January 8, 2019 / 1:49 PM / in 13 days

Import costs choke output at Libya's only truck factory

TRIPOLI, Jan 8 (Reuters) - In the vast assembly hall of Libya’s Trucks and Buses Company (TBCo) the country’s sole automobile manufacturer, two men work on the body of a new bus and a few others inspect a row of truck cabs.

Shuttered for five years following 2011’s NATO-backed uprising, the factory’s reopening in May 2017, with the encouragement of the UN-backed government of national accord (GNA), was a sign of hope.

But while it once turned out 5,000 vehicles a year, it now completes only 8 a month with demand mostly coming from Libyan state institutions. Its struggles are symptomatic of the crises facing Libya’s non-oil industry.

The plant, established in 1976 as a joint venture between the Libyan state and Italy’s Iveco, which holds a 25 percent stake, must import engines and auto parts. The government’s devaluation of Libya’s dinar to 3.9 per dollar from 1.3 last September to curb black market exchange operations has driven up costs, impeding demand and production.

“A medium Iveco bus used to cost 33,000 Libyan dinar ($23,633). With the new rate of 3.90 Libyan dinar to the dollar, the price skyrocketed to about 125,000 dinar,” said TBCo manager Hisham al-Hadi Abughlayla.

TBCo management is due to meet the newly-appointed minister of economy Ali Eswai in a bid to negotiate “the exclusion of the company from the new exchange rate,” he said.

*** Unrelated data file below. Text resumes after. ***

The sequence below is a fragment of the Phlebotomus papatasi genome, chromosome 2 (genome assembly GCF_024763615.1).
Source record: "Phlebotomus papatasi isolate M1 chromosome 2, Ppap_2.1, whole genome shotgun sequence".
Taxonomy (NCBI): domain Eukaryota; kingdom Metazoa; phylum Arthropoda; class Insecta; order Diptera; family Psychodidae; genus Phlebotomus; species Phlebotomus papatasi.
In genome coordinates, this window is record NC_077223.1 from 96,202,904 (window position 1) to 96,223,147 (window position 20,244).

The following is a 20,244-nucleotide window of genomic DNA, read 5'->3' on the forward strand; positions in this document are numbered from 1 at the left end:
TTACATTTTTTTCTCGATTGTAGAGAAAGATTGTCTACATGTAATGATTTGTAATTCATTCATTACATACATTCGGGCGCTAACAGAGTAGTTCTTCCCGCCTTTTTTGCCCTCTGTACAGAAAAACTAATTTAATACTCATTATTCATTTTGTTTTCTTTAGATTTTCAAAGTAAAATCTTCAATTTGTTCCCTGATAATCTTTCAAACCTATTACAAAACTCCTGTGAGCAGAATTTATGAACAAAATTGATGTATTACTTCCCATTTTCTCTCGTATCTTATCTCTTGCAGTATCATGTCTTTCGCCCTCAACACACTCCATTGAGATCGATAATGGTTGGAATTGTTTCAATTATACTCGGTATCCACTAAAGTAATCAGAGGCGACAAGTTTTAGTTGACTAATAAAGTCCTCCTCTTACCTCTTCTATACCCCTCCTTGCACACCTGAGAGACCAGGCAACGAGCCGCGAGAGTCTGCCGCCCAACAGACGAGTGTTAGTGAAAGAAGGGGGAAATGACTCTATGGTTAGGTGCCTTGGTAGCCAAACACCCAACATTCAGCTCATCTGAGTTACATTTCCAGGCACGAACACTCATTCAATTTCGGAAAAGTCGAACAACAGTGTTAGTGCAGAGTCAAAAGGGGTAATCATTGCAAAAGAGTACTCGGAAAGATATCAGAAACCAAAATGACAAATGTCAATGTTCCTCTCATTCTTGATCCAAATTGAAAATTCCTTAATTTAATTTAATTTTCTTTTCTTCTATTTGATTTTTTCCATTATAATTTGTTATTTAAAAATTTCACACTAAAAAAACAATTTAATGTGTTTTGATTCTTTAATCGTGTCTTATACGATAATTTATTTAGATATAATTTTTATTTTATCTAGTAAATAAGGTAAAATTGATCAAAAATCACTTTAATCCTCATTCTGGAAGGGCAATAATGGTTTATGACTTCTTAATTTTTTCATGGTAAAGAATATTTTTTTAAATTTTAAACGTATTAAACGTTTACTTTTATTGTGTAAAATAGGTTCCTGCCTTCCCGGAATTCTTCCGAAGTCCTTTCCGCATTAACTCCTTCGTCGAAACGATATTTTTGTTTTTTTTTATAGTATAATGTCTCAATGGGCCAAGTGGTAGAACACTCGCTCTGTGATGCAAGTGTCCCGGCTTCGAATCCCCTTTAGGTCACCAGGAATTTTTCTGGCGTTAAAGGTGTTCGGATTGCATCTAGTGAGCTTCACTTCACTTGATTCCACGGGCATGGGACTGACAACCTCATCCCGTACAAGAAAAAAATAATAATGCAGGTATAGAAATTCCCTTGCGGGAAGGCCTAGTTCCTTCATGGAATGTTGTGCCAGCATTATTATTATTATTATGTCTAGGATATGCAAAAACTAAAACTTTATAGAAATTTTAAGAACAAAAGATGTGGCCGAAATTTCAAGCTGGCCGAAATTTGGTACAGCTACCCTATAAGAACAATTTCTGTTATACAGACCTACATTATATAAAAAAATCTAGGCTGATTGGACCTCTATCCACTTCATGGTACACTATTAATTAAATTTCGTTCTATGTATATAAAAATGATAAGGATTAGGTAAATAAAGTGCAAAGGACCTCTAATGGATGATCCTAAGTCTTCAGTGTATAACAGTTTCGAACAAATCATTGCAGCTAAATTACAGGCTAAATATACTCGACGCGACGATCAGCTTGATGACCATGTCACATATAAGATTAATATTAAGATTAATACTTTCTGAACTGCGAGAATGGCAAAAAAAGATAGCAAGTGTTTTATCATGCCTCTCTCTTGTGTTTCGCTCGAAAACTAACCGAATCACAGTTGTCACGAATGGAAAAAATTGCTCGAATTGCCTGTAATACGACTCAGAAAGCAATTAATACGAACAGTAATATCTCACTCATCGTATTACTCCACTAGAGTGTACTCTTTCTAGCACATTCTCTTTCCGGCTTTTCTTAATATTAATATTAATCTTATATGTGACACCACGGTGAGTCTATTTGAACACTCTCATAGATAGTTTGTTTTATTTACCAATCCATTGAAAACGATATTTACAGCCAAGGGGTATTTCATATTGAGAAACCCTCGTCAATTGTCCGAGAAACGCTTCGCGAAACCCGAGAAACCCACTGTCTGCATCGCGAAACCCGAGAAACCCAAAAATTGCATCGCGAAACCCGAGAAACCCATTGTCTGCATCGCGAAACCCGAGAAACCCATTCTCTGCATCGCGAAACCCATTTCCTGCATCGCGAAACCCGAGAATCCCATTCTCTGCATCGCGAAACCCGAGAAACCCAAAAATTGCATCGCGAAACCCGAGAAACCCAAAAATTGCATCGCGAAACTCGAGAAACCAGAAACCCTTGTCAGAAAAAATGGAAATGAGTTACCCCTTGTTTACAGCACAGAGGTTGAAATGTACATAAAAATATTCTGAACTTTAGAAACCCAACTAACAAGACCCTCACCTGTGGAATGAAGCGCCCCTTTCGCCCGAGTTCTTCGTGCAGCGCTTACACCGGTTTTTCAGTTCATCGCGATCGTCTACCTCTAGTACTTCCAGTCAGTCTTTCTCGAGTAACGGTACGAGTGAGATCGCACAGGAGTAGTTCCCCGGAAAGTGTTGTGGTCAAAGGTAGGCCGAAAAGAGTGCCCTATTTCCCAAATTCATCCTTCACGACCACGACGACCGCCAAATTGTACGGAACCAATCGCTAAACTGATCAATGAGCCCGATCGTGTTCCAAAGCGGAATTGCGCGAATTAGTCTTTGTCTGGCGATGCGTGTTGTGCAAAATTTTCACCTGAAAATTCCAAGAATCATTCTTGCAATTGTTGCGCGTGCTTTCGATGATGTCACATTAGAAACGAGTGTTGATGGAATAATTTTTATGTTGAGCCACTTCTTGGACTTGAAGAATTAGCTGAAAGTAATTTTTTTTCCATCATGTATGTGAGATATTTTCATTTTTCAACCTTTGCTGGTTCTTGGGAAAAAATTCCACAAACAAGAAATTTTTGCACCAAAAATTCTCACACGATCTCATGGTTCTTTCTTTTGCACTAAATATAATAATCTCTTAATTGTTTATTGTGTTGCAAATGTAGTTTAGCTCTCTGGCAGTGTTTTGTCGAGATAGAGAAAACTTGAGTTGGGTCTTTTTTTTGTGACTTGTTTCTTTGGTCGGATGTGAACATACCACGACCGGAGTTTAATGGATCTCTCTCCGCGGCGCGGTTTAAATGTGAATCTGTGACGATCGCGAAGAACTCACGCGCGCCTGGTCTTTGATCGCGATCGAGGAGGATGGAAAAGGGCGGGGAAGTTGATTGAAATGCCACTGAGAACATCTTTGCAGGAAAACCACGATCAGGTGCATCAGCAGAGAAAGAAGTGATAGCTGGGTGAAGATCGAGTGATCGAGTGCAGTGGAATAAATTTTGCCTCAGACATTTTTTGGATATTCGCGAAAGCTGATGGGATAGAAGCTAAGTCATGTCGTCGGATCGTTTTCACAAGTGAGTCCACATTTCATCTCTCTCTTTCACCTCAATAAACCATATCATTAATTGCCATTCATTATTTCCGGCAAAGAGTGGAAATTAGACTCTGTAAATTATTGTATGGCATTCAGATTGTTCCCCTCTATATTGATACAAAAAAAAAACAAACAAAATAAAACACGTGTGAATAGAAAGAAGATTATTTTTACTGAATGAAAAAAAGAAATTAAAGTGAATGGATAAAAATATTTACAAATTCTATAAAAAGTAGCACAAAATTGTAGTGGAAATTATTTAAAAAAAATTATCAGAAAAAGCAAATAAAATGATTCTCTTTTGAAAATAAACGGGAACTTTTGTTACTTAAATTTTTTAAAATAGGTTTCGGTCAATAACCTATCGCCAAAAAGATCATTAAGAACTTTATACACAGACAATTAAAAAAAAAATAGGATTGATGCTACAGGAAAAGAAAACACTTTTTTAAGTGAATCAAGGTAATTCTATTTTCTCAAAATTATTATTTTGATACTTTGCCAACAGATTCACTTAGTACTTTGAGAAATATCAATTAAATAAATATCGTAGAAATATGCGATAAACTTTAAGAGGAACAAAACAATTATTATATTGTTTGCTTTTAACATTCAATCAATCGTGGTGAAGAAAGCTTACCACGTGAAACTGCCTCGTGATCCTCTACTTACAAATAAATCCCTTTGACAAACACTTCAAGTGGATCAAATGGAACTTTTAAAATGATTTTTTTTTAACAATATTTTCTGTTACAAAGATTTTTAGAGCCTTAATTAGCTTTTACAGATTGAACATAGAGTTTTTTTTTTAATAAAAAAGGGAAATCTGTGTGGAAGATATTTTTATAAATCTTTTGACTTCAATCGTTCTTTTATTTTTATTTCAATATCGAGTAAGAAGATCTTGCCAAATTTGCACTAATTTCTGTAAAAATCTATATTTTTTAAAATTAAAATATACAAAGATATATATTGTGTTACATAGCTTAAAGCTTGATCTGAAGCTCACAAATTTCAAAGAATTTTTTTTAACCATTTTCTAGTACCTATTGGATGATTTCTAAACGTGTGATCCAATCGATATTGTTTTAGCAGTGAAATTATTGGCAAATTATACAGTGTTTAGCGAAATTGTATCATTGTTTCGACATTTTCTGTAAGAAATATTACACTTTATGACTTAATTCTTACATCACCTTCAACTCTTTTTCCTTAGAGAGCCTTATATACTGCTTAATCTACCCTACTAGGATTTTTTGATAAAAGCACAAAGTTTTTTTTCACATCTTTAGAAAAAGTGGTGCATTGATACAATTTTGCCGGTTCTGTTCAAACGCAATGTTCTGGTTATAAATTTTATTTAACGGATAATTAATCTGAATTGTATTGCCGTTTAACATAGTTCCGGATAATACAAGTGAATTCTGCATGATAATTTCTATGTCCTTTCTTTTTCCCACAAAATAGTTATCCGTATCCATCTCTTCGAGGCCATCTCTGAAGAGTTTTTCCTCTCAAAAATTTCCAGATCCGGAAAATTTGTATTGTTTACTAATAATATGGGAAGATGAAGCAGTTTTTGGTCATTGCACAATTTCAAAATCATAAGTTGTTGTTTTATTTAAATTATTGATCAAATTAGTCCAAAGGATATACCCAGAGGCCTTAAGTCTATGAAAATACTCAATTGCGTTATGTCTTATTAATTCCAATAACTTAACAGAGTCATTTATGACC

If bank credit was available at an appropriate price, the company could produce as before, but otherwise it will be difficult, Abughlayla added.

The plant stretches over 66 hectares in Tripoli’s suburbs. Before 2011 it employed 1,000 people, now it employs only 300, the workers dwarfed by their surroundings and the towering machinery.

The Chairman of Libya Businessmen Council Abdalla Fellah said Libya’s industry and private sector is stymied by a lack of diversity and lack of competitiveness, not only as a result of the chaos which ensued after the toppling of long-ruling dictator Muammar Gaddafi, but also due to Libya’s decades as a state-dominated economy.

Gaddafi “seized all economic activities without allowing businessmen to develop the sector,” he said.

Boosting the private sector hinges on adopting investment friendly regulation and boosting security, Fellah added.

Reporting by Ahmed Elumami; editing by Ahmed Eljechtimi and Alexandra Hudson

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